30 years after the Miners strike newly released cabinet papers from 1984 reveal mineworkers' union leader Arthur Scargill was not being a fantasist in his t to claim there was a "secret hit-list" of more than 70 pits marked for closure.
A key adviser to then-PM Margaret Thatcher denies any cover-up claims.
The miners' strike began in March 1984 and did not end until the next year. It had a devastating affect on mining communities and was not helped by the likes of the then Labour Leader Neil Kinnock who seemed at times to be more intent destroying Scargill influence than backing effective solidarity with the miners.
Prehaps the biggest appology should come from him. but he probably remembers his role differently. He often does.
Nor was it helped by a complacent media including the BBC who portrayed the miners as being violent and never showed the brutality of the police force used against them.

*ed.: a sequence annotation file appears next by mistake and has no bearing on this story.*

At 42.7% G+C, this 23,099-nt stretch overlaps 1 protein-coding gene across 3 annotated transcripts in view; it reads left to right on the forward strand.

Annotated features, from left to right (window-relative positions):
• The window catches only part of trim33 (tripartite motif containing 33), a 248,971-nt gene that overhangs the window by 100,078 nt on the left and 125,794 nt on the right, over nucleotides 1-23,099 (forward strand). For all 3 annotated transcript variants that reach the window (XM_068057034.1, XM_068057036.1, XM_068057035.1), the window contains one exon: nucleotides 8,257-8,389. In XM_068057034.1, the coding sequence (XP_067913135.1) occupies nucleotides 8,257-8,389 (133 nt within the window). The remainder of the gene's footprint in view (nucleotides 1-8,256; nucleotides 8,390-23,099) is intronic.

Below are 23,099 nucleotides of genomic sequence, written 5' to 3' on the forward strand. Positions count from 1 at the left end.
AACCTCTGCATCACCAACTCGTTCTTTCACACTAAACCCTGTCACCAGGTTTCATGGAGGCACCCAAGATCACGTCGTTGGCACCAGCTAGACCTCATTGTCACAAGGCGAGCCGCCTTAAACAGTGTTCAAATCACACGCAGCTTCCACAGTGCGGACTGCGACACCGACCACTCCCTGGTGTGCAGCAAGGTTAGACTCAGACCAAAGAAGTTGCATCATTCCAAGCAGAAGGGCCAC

The so called Interdependent and unbiased BBC and I TV news showed film of miners throwing stones before being charged by police on horseback.
Only years later was it explained that film had been "mistakenly" transposed. There were three cavalry charges before any retaliation by miners and their supporters.
Indeed as the revelations come to light that Scargill was correct in his accusations that the Government were intent on closing 70 mines we need an investigation into whether the Government planned to actually create confrontation and a strike and portray the NUM as the "Enemy Within".
The Tories it is known deputed Nicholas Ridley to draw up a plan to utilise all the power of the state to provoke an NUM strike and to smash the union.
His plan involved building up coal stocks at power stations, arranging to import coal through scab ports, recruiting large numbers of lorry drivers prepared to drive at full speed through picket lines, expanding dual coal-oil power stations, slashing benefits to strikers' families and putting the police on a united, nationwide war footing.
When you consider all the investigative journalists there were at the time it odd that the Tory Government agenda seemed to only come under from the Morning Star.
What the miner strike proved is where power really lies in Britain and in 1984 and it wasn't the Unions and 30 years later it is even more concentrated amongst the elite whether in the government or the media.